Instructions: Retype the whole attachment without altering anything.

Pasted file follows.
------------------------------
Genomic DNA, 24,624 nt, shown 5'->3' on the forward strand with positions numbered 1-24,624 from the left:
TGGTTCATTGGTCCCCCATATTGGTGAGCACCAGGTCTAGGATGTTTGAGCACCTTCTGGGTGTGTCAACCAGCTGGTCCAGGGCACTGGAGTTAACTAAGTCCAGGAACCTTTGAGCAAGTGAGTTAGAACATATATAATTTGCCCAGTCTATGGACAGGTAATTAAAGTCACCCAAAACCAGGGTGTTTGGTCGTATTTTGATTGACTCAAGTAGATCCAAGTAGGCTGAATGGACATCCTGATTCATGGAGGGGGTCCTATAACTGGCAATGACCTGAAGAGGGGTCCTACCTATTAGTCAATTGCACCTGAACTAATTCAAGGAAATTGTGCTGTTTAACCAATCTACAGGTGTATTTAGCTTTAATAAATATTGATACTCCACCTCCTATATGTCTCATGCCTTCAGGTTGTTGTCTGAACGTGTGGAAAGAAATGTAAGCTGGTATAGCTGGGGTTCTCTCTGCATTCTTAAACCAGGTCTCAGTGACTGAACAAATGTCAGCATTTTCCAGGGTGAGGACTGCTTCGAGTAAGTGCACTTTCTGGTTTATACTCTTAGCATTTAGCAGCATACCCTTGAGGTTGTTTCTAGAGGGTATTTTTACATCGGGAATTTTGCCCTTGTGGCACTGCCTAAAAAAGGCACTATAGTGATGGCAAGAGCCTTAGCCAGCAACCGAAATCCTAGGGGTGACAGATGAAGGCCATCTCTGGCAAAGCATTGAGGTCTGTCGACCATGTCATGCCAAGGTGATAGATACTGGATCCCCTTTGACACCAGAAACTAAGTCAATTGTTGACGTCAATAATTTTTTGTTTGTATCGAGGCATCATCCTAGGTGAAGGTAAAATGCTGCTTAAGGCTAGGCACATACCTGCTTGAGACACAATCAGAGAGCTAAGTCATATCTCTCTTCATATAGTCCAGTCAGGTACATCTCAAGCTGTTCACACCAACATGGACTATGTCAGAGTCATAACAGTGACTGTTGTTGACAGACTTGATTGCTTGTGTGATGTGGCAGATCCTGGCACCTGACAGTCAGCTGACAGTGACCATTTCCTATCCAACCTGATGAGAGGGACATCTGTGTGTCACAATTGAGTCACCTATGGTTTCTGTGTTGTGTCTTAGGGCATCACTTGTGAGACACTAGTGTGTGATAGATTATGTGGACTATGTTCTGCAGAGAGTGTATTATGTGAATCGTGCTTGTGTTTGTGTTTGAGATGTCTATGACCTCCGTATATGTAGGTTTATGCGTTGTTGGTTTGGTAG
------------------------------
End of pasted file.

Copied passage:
Genomic DNA, 24,624 nt, shown 5'->3' on the forward strand with positions numbered 1-24,624 from the left:
TGGTTCATTGGTCCCCCATATTGGTGAGCACCAGGTCTAGGATGTTTGAGCACCTTCTGGGTGTGTCAACCAGCTGGTCCAGGGCACTGGAGTTAACTAAGTCCAGGAACCTTTGAGCAAGTGAGTTAGAACATATATAATTTGCCCAGTCTATGGACAGGTAATTAAAGTCACCCAAAACCAGGGTGTTTGGTCGTATTTTGATTGACTCAAGTAGATCCAAGTAGGCTGAATGGACATCCTGATTCATGGAGGGGGTCCTATAACTGGCAATGACCTGAAGAGGGGTCCTACCTATTAGTCAATTGCACCTGAACTAATTCAAGGAAATTGTGCTGTTTAACCAATCTACAGGTGTATTTAGCTTTAATAAATATTGATACTCCACCTCCTATATGTCTCATGCCTTCAGGTTGTTGTCTGAACGTGTGGAAAGAAATGTAAGCTGGTATAGCTGGGGTTCTCTCTGCATTCTTAAACCAGGTCTCAGTGACTGAACAAATGTCAGCATTTTCCAGGGTGAGGACTGCTTCGAGTAAGTGCACTTTCTGGTTTATACTCTTAGCATTTAGCAGCATACCCTTGAGGTTGTTTCTAGAGGGTATTTTTACATCGGGAATTTTGCCCTTGTGGCACTGCCTAAAAAAGGCACTATAGTGATGGCAAGAGCCTTAGCCAGCAACCGAAATCCTAGGGGTGACAGATGAAGGCCATCTCTGGCAAAGCATTGAGGTCTGTCGACCATGTCATGCCAAGGTGATAGATACTGGATCCCCTTTGACACCAGAAACTAAGTCAATTGTTGACGTCAATAATTTTTTGTTTGTATCGAGGCATCATCCTAGGTGAAGGTAAAATGCTGCTTAAGGCTAGGCACATACCTGCTTGAGACACAATCAGAGAGCTAAGTCATATCTCTCTTCATATAGTCCAGTCAGGTACATCTCAAGCTGTTCACACCAACATGGACTATGTCAGAGTCATAACAGTGACTGTTGTTGACAGACTTGATTGCTTGTGTGATGTGGCAGATCCTGGCACCTGACAGTCAGCTGACAGTGACCATTTCCTATCCAACCTGATGAGAGGGACATCTGTGTGTCACAATTGAGTCACCTATGGTTTCTGTGTTGTGTCTTAGGGCATCACTTGTGAGACACTAGTGTGTGATAGATTATGTGGACTATGTTCTGCAGAGAGTGTATTATGTGAATCGTGCTTGTGTTTGTGTTTGAGATGTCTATGACCTCCGTATATGTAGGTTTATGCGTTGTTGGTTTGGTAG